- Community change is defined broadly here to include relationship building, network building, collaboration, educational advocacy, and political advocacy. Participant responses to three survey questions and reflections from facilitator-scientists were analyzed for community action themes. Additionally, the individual decision by a participant to further invest their time and effort as an environmental citizen scientist post-training was considered to be a community-level action, as participation in co-created citizen science involves translating results into responsive action as part of the study design .
- Participant experience was assessed through qualitative coding for themes in responses to four open-ended survey questions related to participant perception of benefits of the training, their intentions to harvest rainwater, and suggestions for training improvements and future trainings.
- Facilitator-scientist experience was assessed through an open-ended survey via email with four of the facilitator-scientists, all who were involved in the design and agenda planning for the trainings. Survey questions asked for general reflections, specific surprises or challenges in the trainings, and for specific anecdotes of participants connecting content to local knowledge or life experiences.
3.1. Participant Demographics
3.2. Participant Motivation and Attitude
“We dug a cistern and have harvested rainwater for 30 years. We live in the canyon where Dioxin/Agent Orange was sprayed in the Pinal [Mountain]s 1965–1969. Many problems associated with that. Interested in present contamination, also because we grow our own vegetables.”
3.3. Environmental Science Knowledge
3.5. Skills for Environmental Health Action
3.6. Community Change
3.7. Reflections from Participants
“An appreciation of how things are connected. How these connections can be identified & monitored for protecting our public health”—Globe/Miami participant
“Calentamiento global, el peligro de algunos microorganismos. Importancia de conservar” (Global warming, the risk of some microoganisms. Importance of conservation.)—Tucson participant
“Deeper understanding of how and why CC [climate change] is occurring, stronger appreciation for the efforts of the scientific community, understanding and appreciation for the idea of “democratized science”—Hayden/Winkelman participant
3.8. Reflections from Facilitator-Scientists
3.8.1. Formative Evaluation of Materials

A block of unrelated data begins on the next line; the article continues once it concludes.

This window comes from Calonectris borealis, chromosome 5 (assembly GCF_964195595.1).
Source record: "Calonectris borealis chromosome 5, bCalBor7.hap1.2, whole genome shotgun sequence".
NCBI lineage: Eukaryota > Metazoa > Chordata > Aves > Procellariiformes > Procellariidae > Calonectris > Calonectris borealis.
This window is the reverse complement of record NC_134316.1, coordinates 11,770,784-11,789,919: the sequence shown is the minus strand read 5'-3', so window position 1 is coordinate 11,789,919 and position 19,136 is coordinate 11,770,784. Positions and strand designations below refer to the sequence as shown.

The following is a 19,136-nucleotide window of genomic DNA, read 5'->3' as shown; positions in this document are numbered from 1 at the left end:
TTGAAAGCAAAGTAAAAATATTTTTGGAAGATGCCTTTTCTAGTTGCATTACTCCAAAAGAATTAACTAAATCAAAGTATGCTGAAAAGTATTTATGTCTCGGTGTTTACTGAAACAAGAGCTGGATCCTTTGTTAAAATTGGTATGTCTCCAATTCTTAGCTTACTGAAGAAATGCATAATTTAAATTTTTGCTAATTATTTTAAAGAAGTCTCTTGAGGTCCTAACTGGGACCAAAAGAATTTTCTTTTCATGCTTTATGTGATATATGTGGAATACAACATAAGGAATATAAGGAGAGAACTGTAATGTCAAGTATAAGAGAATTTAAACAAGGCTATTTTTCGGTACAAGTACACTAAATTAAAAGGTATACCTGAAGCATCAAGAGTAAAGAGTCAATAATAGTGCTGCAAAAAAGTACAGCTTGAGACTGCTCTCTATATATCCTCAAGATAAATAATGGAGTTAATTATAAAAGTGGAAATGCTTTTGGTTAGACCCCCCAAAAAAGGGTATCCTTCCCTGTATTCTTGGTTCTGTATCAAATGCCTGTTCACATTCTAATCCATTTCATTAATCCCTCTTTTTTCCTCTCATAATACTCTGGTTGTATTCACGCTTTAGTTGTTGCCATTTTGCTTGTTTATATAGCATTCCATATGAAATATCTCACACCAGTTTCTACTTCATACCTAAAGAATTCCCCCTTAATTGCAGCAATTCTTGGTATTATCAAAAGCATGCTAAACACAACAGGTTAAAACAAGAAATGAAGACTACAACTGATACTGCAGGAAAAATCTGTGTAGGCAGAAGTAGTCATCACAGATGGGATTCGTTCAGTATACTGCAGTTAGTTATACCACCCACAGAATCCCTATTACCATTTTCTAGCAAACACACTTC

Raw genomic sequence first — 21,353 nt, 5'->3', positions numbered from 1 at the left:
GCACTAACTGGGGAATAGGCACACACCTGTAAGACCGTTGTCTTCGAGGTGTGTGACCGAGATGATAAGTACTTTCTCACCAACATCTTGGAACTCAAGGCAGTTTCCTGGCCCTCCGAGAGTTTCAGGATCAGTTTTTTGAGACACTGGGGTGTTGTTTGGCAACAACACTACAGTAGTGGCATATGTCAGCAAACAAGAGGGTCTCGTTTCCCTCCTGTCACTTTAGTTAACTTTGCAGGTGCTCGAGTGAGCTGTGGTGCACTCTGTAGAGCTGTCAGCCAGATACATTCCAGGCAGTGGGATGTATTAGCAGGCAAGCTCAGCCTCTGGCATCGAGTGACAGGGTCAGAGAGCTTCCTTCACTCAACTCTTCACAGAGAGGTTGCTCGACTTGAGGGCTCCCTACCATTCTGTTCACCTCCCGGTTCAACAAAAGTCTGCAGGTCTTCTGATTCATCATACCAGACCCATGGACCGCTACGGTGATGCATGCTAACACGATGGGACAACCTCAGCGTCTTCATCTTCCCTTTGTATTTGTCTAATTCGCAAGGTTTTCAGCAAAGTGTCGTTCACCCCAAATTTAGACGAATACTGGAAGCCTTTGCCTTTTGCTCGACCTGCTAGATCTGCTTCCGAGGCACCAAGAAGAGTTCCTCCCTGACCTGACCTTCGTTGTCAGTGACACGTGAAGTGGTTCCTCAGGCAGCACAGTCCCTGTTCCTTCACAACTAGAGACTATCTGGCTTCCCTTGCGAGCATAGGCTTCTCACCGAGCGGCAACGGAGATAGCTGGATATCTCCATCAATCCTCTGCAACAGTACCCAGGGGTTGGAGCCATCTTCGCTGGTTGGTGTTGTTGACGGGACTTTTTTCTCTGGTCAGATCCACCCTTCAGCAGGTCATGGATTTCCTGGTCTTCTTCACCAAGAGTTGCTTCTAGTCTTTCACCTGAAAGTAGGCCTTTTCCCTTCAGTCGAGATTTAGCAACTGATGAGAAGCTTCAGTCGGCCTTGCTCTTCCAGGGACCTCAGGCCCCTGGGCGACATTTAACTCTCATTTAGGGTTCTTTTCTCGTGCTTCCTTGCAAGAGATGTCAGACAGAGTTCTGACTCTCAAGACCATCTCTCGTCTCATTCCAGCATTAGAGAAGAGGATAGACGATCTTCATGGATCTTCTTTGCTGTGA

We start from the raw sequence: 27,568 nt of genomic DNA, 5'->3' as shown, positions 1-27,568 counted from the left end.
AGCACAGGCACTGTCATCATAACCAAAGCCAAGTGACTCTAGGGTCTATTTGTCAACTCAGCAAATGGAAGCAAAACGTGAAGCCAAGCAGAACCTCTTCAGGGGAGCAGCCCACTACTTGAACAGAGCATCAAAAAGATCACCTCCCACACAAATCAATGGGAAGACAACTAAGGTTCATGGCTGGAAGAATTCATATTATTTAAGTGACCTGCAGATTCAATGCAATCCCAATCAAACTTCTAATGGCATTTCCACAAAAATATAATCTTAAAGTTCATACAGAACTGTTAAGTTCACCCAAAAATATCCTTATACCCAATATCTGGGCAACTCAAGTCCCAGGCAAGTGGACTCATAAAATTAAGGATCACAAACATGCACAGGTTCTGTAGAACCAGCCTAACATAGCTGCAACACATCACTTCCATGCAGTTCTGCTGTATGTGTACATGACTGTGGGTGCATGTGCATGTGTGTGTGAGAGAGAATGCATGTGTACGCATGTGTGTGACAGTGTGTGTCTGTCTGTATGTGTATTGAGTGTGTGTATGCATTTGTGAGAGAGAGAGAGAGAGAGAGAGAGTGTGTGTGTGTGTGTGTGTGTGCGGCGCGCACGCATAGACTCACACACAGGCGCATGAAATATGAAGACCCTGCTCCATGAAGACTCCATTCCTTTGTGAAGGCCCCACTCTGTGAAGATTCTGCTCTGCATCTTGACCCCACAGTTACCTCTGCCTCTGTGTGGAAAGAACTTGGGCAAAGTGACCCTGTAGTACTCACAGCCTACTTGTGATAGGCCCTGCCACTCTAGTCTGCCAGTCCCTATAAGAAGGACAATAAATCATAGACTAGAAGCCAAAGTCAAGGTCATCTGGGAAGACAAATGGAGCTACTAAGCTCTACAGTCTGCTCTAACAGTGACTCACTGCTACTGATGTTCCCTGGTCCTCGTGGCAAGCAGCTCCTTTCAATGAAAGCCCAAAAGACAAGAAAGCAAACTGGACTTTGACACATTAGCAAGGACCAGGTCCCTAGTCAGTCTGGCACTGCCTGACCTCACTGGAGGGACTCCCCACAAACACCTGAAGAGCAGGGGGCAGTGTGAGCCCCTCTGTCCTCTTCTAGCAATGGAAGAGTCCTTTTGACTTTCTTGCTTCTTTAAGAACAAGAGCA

3.8.2. Gaining Local Knowledge to Inform Research
3.8.3. Building Relationship and Co-Creating Hope with Community Members
4.1. Study and Survey Design
4.2. Contextual Learning and Collaborative Relationships
4.3. Environmental Health Literacy and Community Action
4.3.1. Knowledge and Awareness
4.3.2. Skills and Self-Efficacy (SE)
4.3.3. Community Change
Conflicts of Interest
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|City/Town and County||Population 1||Median Household Income 2||Predominant Races/Ethnicities Represented 1||% Spanish-Speaking Households 2||Sources of Environmental Health Risk Recognized by Community 5||Prior/Current Partnerships|
|Tucson, Pima||520,116||$37,973||White, not Hispanic/Latino: 47.2%|
|28.8||Tucson International Airport Area Superfund Site , where aircraft and electronics manufacturing, fire drill training, and an unlined landfill have contributed trichloroethylene (TCE) and other contaminants observed in soil, groundwater, and municipal water [30,31]||Prior collaboration with non-profit organization Sonoran Environmental Research Institute (SERI), a community participatory research institute with extensive experience working with low-income Tucsonans around environmental health issues|
(of any race): 84.4%
|61.8||ASARCO Hayden Plant Alternative Superfund Site, which includes the ASARCO smelter, concentrator, former Kennecott smelter and all associated tailings facilities |
In 2016, ASARCO was involved in a $150 million settlement with the US Department of Justice and US Environmental Protection Agency for violations of the Clean Air Act 
|National Institute of Environmental Health Sciences Superfund Research Program partnership|
School superintendent enthusiastic about gardening and rainwater harvesting served as local “champion”  to involve teachers and students in environmental health learning
|Winkelman 3, Gila||353||$45,000||Hispanic/Latino|
(of any race): 84.2%
|Globe 4, Gila||7532||$42,557||White, not Hispanic/Latino: 55.3%|
Hispanic/Latino (of any race): 36.8%
|14.9||Active copper smelter, rod mill, and open pit mine in Miami |
The Mountain View Mobile Home Estates in Globe, AZ, sits on the site of a former chrysotile asbestos mill. This site was on the Superfund Program’s National Priorities List (NPL) due to asbestos contamination of soil and groundwater until clean-up activities were completed in 1988 
|Gila County Cooperative Extension agent became a local “champion” for environmental health learning , and successfully spread the enthusiasm to the Globe-Miami community|
|Miami 4, Gila||1837||$36,298||Hispanic/Latino (of any race): 56%|
White, not Hispanic/Latino: 40.6%